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The price of freedom
Azadi ki keemat kya hain (What is the price of freedom)
Sab kuch hain maa, sab kuch (I have everything maa, everything)
Jis azadi ke liye tujhse saari umra ladta raha (The freedom for which I kept fighting you all my life)
Woh saari azadi mere paas hain (I have all of that freedom now)
Phir bhi naa jane kyun dil ki har dhadkan udaas hain (But still, for some reason, my every heartbeat is sad)
Kehta tha na tujhse ki wahi karunga jo mere jee mein aayega (Didn’t I used to tell you that I’ll do whatever I feel like doing?)
Aur aaj main wahi sab kuch karta hun jo mere jee mein aata hain (Today, I do exactly what I feel like doing)
Baat yeh nahi hain ki mujhe koi rokne wala nahi hain (The point is not that there is no one to stop me)
Baat toh itni si hain (The point is just that)
Subah der se uthu na (If I wake up late in the morning)
Toh koi tokne wala nahi hain (There is no one to scold me)
- Shailesh Lodha
The year is 2014. I’m sitting in front of my father’s laptop screen. I had to take a major life decision: picking the college I wanted to go. I did my research (i.e. glance at the average job offers), spoke to a few seniors and felt ready. I was not. Even though I didn’t have clarity about other factors, one thing was clear: my college had to be as far away from home as possible.
My college offered 2 vacations: 2-3 months during the summers, 1 month during winter. Still, after my 1st year, I hardly spent 2 weeks per year at home. I’d be off to some internship or come back to campus after showing my face for a week at home. Sure, I learnt a lot through those internships and made many memories. I’d be lying if I didn’t admit that I simply wanted to be away from family.
Once I got the chance to escape, I grabbed it and convinced myself that I didn’t have to be restricted to the family or home I was born with. That I could find the home where I truly belonged. The family that was truly mine.
Today, I feel guilty to admit I had these thoughts. Even ashamed. But I’ve stopped being too hard on myself. How long can one keep punishing oneself for their past? Maybe that journey was necessary. After making many friends and loosing a bunch, trusting a set of people and being betrayed by some, after taking my family for granted again and again, I’m convinced: given the kind of person I am, very few people are capable of loving me as unconditionally as my family does. As purely as my family does.
Family. Such an important aspect of one’s life. They shape our lives and dictate the kind of person we become. Some people have many families. Some have none. Others only have the elements that make up the form we call “family”, not its functions. We talk a lot about family in our society. Yet, we don’t talk enough about the things that matter.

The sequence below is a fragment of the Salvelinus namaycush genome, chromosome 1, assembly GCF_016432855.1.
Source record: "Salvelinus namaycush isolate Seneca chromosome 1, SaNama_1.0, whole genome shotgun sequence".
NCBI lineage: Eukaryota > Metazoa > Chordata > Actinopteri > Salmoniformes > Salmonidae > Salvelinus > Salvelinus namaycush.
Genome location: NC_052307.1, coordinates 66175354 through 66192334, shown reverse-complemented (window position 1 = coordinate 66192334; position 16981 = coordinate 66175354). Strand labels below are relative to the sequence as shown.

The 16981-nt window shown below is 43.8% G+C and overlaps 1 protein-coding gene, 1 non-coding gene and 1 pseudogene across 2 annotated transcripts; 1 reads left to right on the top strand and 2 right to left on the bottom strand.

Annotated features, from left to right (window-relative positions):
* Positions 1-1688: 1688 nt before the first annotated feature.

In the last 5 years, I’ve often felt alone in every city I’ve lived in. I’ve struggled to face my loneliness and kept filling in my free time with activities. Maybe I still do. But for the first time in this prolonged phase of living away from home, I feel a sense of familiarity and comfort. The kind that one is supposed to feel around family, in Bangalore (I refuse to use Bengaluru). It is my comfort place and sometimes, I have an urge to hold on to it very tightly.
My relationship with my family is also evolving. When my mother visited me in Bangalore for the first time last week, I did something I’d never done: call my close friends over for dinner. I’ve historically kept these 2 parts separate from each other as I was anxious about feeling ashamed. I could create this bridge now only because I’ve realised how lucky I am. To have been born to my mother and to have been nurtured with her love for the past 26 years. I wanted her to meet those who matter to me and feel content that she’s raised a decent man with beautiful people in his life.
When I look around, I see others on this journey of living away from their families, their path of newfound freedom and going through similar struggles. I want to comfort them but hold myself back to avoid the risk of sounding preachy. I want to say that life is not what social media makes it out to be. We are likely to live long - a simple idea that often does not stick in our minds or guide our daily actions. It pains me when I see many young people dreading the idea of long lives but I can empathise with them. It still pains me. Yes, adulting comes at a cost. A very real cost. But that’s not the complete picture.
I’ve often struggled with asking for help. Sometimes, I still do. But whenever I’ve reached out, someone has grabbed my hands and pulled me out of the mud I was in.
Reach your hands out. Believe.
Grateful to Karn Nahata for feedback on previous versions of this post!
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